Brian Wise covers the classical music business for WQXR, including aspects of performance, technology, philanthropy and institutional trends. He manages the station's homepage and makes sure what you hear on air is what you see online. Follow him on Twitter at @Briancwise.
London Symphony is Told to Fake it at the Olympics
Monday, June 04, 2012 - 11:00 AM
Musicians in the London Symphony Orchestra are reportedly going to join the ranks of Milli Vanilli and mime their performance at the opening ceremony of the 2012 Olympics.
Reports from London state that organizers are concerned that bad weather and poor acoustics of the Olympic Stadium — a bowl-shaped facility with seating for 80,000 — could make a live performance too risky. The performance is set to take place as athletes from competing nations parade around the arena on July 27.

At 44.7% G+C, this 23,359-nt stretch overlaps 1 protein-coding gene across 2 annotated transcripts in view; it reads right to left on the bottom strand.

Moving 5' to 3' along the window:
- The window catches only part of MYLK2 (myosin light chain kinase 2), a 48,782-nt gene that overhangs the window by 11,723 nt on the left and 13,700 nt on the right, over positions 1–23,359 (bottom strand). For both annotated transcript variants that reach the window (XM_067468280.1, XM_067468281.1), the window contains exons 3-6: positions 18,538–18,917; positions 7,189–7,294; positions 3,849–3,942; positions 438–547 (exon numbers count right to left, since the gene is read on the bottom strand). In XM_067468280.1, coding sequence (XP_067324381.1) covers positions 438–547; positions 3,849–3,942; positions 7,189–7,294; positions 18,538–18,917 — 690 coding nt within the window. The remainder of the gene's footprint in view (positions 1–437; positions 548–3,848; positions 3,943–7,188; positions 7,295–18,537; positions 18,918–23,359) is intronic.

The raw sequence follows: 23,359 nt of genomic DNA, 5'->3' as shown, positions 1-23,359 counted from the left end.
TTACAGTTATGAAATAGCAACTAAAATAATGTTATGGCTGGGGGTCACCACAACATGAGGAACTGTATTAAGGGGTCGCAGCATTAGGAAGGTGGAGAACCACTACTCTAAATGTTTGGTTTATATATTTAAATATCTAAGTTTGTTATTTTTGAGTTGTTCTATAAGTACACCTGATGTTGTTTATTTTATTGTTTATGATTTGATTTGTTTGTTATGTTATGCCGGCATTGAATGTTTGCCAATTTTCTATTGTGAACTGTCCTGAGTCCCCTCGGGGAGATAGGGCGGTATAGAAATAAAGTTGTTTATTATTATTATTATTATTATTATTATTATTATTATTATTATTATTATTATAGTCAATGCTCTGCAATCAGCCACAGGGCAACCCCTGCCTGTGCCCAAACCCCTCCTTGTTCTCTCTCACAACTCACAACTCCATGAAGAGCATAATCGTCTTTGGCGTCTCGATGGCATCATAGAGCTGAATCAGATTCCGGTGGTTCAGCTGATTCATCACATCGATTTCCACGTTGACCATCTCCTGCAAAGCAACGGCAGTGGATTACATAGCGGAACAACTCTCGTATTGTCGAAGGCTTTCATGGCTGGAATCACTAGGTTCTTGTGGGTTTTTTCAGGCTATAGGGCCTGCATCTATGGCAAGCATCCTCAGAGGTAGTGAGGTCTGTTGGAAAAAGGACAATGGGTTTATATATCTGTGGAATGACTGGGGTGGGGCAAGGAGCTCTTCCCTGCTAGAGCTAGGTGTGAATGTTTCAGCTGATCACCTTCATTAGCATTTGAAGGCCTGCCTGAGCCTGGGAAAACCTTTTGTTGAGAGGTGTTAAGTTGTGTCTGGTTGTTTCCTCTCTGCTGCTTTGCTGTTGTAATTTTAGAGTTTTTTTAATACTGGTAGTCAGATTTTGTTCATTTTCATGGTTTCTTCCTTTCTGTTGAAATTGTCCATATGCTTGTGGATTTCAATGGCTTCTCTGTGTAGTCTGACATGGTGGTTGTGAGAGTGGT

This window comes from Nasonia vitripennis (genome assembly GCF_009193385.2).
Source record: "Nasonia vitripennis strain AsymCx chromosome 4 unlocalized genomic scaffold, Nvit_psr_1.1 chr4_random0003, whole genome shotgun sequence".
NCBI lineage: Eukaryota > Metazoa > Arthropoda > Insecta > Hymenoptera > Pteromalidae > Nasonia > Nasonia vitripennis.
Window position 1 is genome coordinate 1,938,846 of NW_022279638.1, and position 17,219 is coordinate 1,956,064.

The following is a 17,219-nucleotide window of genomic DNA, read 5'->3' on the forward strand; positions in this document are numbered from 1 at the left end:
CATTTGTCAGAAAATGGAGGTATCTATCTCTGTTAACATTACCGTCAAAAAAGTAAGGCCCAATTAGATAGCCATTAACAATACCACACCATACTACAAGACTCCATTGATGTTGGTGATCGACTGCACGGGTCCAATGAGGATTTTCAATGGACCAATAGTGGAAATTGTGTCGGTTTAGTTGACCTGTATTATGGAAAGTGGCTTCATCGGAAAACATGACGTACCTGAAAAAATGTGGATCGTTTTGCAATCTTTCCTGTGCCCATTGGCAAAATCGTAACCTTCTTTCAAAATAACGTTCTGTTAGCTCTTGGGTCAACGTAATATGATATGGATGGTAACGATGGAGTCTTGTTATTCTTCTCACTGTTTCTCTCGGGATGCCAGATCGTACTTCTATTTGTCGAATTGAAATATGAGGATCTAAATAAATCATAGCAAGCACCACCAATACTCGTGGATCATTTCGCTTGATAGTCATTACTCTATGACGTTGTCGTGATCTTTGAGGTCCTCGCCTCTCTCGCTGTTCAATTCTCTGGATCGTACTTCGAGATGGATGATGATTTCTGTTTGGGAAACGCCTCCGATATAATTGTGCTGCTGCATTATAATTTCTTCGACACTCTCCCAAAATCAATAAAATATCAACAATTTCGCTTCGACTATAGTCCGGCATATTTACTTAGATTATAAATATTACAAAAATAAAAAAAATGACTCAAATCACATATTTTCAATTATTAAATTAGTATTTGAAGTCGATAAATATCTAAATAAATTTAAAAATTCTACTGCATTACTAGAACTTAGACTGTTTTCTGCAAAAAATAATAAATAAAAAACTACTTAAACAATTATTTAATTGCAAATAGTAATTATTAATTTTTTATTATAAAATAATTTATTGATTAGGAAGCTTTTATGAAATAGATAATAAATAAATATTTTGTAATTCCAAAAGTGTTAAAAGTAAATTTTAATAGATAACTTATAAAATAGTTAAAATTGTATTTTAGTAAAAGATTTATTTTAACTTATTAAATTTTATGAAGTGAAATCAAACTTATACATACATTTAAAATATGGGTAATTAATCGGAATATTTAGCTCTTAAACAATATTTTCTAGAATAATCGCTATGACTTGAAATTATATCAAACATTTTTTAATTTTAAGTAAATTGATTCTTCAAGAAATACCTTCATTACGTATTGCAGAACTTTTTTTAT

London's Daily Mail reports that the LSO recorded its performances six weeks ago at London's Abbey Road studios, apparently against the wishes of Oscar-winner Danny Boyle, who serves as artistic director for the massive event.
When an estimated four billion television viewers tune in for the event, they'll see the orchestra and conductor moving their hands and arms while a soundtrack plays.
The news is hardly unique to this year's ceremony. In 2008, a nine-year-old singer lip-synced the "Ode to the Motherland" to the voice of another young girl whom Beijing officials had deemed less telegenic. Two years earlier, tenor Luciano Pavarotti used a tape when he was called on to sing his trademark "Nessun dorma" at the Torino Olympics.
Musicians in the orchestra complained of the decision in London newspaper reports, citing their recent outdoor performance of Stravinsky's Rite of Spring in London's Trafalgar Square as evidence that they can manage the acoustical challenges. A request for comment by WQXR.org was not immediately returned.
A spokesman for Locog, the organizing committee, told the Mail: "Due to the complexity of staging the ceremony, it is not possible for all music to be live."
Photo: Wikipedia Commons